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NOTE: The reports below were subsequently determined to be misleading.


In its distribution of the articles below, from The Wall Street Journal | MarketBeat and its referenced New York Post source, the Forum invited advice to establish a context for the reported numbers of complaints found in the FTC response to the New York Post's information request. Specifically, it was noted that while the Wall Street Journal and other news reports referred to the Post's reference to 192 complaints over 7 years, none had calculated the 27.4 average annual  rate as a proportion of Herbalife's reported 2.7 million distributors (see the Item 1 Business section of Herbalife's February 21, 2012 filing of its SEC Form 10-K annual report for 2011), indicating an annual rate of complaints from 1 out of about 98,000 distributors, or 0.001%. It is not known how this compares with other multi-level marketing companies, or with food and drug companies.

For previous reports of this valuation controversy among short and long investors, see

For Forum plans to address investor decisions relating to activist proposals for short term value realization, see the October 25, 2012 Forum report section on "Valuing Long Term Enterprise Success: a golden goose analysis" and the December 21, 2012 Forum Report: Candidates for an Activist “Golden Goose” Analysis.


Sources: The Wall Street Journal | MarketBeat, February 4, 2013 article and The New York Post, February 4, 2013 article


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February 4, 2013, 10:42 AM

FTC Reportedly Investigating Herbalife; Shares Tumble

Somewhere, Bill Ackman is smiling.

Herbalife Ltd. shares dropped as much as 12% Monday morning after The New York Post reported the nutrition company may be under investigation by the Federal Trade Commission. The publication cited documents obtained via the Freedom on Information Law. The Wall Street Journal reported last month that officials at the Securities and Exchange Commission have opened an inquiry into the company amid the public scrutiny.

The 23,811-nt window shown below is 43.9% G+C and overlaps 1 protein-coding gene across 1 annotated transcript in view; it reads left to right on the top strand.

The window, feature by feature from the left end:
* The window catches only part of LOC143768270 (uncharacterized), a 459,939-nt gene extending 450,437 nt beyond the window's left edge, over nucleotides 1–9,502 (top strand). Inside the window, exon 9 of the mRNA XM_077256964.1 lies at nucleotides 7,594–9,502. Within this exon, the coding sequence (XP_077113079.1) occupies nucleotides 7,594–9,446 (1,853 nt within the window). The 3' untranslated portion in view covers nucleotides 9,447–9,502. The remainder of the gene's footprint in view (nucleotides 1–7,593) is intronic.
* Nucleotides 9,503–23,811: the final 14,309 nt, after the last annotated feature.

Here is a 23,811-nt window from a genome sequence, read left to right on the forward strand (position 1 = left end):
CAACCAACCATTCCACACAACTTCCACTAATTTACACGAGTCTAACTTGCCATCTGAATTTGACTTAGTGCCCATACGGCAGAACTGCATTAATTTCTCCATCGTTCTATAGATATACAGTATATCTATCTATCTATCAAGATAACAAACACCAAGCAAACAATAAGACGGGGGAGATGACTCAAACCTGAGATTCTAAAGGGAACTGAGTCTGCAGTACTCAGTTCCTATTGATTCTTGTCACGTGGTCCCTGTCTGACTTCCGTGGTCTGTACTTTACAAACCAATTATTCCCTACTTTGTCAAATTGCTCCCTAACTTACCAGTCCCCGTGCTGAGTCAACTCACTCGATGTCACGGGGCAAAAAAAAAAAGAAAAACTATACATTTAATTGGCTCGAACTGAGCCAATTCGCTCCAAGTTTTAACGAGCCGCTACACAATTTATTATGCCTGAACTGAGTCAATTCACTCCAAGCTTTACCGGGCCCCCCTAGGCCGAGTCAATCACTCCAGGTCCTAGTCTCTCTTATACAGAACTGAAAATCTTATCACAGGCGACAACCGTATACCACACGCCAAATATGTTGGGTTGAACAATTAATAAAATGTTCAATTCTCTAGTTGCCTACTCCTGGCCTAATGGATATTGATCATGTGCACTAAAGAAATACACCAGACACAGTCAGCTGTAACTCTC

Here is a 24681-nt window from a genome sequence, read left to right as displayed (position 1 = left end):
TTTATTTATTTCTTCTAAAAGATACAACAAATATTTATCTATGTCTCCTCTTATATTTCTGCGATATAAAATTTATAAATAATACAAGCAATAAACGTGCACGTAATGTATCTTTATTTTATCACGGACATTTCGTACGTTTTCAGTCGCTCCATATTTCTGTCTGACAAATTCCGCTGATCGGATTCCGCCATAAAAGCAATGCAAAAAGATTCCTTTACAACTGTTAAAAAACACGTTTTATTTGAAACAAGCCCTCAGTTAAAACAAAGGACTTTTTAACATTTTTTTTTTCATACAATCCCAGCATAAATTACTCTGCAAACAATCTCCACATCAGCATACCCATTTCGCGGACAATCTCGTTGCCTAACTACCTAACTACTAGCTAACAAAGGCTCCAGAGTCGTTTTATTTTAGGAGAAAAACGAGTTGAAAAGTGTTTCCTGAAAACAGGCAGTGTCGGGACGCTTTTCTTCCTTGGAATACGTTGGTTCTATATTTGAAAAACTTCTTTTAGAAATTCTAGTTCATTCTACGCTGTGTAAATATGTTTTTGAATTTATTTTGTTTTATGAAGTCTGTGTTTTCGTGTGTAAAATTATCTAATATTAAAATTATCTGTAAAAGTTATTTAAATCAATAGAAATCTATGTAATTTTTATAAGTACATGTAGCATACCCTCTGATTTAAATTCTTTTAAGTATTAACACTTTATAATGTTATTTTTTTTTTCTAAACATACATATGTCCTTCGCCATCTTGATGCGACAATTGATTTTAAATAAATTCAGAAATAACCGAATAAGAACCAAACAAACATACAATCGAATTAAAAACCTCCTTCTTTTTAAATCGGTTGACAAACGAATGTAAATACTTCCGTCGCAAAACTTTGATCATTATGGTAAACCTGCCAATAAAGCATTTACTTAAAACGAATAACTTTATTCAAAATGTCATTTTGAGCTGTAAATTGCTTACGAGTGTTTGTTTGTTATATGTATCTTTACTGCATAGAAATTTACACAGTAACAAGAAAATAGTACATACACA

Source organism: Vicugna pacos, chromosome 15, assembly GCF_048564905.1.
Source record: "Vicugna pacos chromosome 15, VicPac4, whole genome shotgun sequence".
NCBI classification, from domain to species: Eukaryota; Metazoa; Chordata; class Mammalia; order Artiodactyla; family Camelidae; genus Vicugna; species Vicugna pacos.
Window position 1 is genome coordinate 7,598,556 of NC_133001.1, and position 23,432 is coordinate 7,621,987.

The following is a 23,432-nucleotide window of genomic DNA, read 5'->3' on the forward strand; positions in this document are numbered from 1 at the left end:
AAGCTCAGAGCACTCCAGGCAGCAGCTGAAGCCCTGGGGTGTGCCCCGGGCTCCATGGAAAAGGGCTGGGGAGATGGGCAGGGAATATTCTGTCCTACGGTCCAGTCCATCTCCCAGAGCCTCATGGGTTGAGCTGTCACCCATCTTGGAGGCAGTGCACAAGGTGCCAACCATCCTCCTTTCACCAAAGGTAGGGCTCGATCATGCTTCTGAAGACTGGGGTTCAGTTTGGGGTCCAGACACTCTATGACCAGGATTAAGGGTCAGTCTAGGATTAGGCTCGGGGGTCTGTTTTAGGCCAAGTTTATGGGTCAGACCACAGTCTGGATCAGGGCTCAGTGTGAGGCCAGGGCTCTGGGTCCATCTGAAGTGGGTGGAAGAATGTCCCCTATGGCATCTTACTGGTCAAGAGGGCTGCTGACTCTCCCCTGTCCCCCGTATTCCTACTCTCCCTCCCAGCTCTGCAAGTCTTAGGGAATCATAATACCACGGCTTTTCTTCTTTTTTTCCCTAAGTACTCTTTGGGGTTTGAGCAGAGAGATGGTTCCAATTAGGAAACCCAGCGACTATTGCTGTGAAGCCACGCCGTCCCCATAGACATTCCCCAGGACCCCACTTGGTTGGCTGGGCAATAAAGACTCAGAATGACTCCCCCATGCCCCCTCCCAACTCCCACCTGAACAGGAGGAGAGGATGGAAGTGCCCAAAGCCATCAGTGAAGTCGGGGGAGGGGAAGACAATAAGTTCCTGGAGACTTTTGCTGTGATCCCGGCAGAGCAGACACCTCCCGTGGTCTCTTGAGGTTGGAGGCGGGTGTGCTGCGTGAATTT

The Post’s report comes more than a month after Ackman publicly said he was betting against Herbalife, a company that he says operates as a pyramid scheme. Ackman’s firm Pershing Square Capital Management has bet more than $1 billion that Herbalife’s stock price will fall. He has called for the government to shut down the company.

The New York Post, citing the FTC documents, says there had been 192 complaints filed against Herbalife in the last seven years over issues of false promises, difficulty in obtaining income owed and refunds. The Post said the FTC redacted some sections because it was not necessary to divulge information obtained “in a law enforcement investigation.”

Herbalife shares trimmed earlier losses and recently fell 5.8% to $33.15. The stock fell 20% last week amid worries about regulatory action. The FTC last week shut down a Kentucky multi-level marketing operation.

Herbalife has repeatedly denied allegations that it is a pyramid scheme and has defended its business model on several occasions, including a two-and-a-half-hour presentation last month in New York.

Copyright ©2013 Dow Jones & Company, Inc. All Rights Reserved

Salve for shorts

Herbalife is the subject of ‘pending’ probe


Last Updated: 10:28 AM, February 4, 2013
Posted: 11:08 PM, February 3, 2013